Count me in

Transforming the Future of Cerebral Palsy Research

Macquarie Group Foundation Chair of Cerebral Palsy Professor Nadia Badawi AM, and the Governors of the Cerebral Palsy Alliance Research Foundation invite you to a sociable and exhilarating evening of live crowdfunding.

Our impressive chief investigators, Dr Cathy Morgan, Dr Gulam Khandaker and Dr Hayley Smithers-Sheedy are changing lives through their world class research.

Each with a compelling and ground breaking research project to share, you will hear how they plan to minimise the impact of CP on a global level.

A live pledging session will follow each pitch, unlike anything you’ve experienced before.

Event details

Date: Wednesday 10th May 2017

Time: 5.30-8.30pm

Location: Clayton Utz,
Level 15, 1 Bligh Street, Sydney NSW 2000

Event registration

RSVP: Nadia Menzies

nmenzies@cerebralpalsy.org.au

02 9975 8769

registrations close April 21st

“Never doubt that a small group of thoughtful, committed people can change the world. Indeed, it is the only thing that ever has.” Margaret Mead

Meet the researchers

Dr Morgan will be seeking funding for assistive technology tools to be used in the Early Intervention program. Her work focusses on researching ways to help young infants with cerebral palsy optimise their movement and cognitive potential through targeted play activities and environmental enrichment.

“All children learn through play, yet infants with cerebral palsy cannot use many mainstream toys available on the market. They are literally locked inside their own bodies. Technology provides a pathway for learning for these children.”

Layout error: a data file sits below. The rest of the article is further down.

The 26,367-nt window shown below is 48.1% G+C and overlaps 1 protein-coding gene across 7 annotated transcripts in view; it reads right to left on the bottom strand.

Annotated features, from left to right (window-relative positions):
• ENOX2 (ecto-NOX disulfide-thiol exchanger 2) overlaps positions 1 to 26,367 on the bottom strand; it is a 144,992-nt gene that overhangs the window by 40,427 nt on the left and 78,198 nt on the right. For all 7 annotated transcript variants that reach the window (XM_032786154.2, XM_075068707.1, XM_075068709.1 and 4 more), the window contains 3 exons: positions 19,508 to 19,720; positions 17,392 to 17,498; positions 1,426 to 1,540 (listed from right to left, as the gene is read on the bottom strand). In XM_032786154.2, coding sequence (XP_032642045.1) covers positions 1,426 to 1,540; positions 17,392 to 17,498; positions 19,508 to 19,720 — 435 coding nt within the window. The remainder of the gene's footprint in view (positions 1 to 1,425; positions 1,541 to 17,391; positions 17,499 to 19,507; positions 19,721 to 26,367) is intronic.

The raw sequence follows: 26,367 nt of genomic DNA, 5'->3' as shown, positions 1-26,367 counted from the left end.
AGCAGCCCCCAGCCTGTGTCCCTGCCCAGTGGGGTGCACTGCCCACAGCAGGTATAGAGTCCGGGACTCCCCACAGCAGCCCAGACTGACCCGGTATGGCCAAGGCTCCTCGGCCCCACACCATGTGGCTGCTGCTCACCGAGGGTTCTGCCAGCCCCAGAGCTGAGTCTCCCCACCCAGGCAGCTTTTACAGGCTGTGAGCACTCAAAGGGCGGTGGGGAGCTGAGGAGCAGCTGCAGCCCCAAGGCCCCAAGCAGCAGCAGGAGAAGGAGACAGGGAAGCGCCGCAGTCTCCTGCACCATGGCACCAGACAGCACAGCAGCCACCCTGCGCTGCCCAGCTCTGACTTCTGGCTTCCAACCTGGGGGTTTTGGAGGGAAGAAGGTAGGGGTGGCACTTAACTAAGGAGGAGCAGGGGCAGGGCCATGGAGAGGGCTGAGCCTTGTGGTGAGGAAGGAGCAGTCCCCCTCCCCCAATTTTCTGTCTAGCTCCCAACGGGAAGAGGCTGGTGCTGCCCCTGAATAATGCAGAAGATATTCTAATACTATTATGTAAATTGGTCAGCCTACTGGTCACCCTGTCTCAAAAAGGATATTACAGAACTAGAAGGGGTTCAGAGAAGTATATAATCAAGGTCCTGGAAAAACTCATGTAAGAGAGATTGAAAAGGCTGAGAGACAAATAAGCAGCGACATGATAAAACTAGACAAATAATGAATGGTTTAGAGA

She will be joined by the parent of a child with CP who is currently utilising the Early Intervention Program.

Gulam pic

Dr Khandaker hopes to engage your support for his work, addressing the impact of CP on families in low and middle income countries such as Bangladesh. His initial desire to extract data and adequately define the burden of CP within these communities has evolved into a substantial wheelchair distribution program.

“We have estimated that there are over 260,000 children with CP in Bangladesh of which over 120,000 have an unmet need of wheelchair/assistive devices.”

As international aid programs continue to focus on improving survival rates of newborns, it is likely the instance of CP will increase in these regions in the coming years. We need to apply the skills and knowledge the past ten years of research has given us to assist these communities too.

Dr Smithers-Sheedy’s ground breaking work has to date demonstrated the correlation between Cytomegalovirus (CMV) in expectant mothers and cerebral palsy in their newborns. CMV is a common virus in the herpesvirus family. Fifty percent people have been infected by young adulthood and up to 85% by 40 years of age.

Dr Smithers-Sheedy hopes that with your support, to ensure the findings of her work are accessible to intended parents, medical practitioners and the wider public. With an adequate awareness program it is believed that many cases of CMV and subsequent diagnosis of cerebral palsy, can be avoided.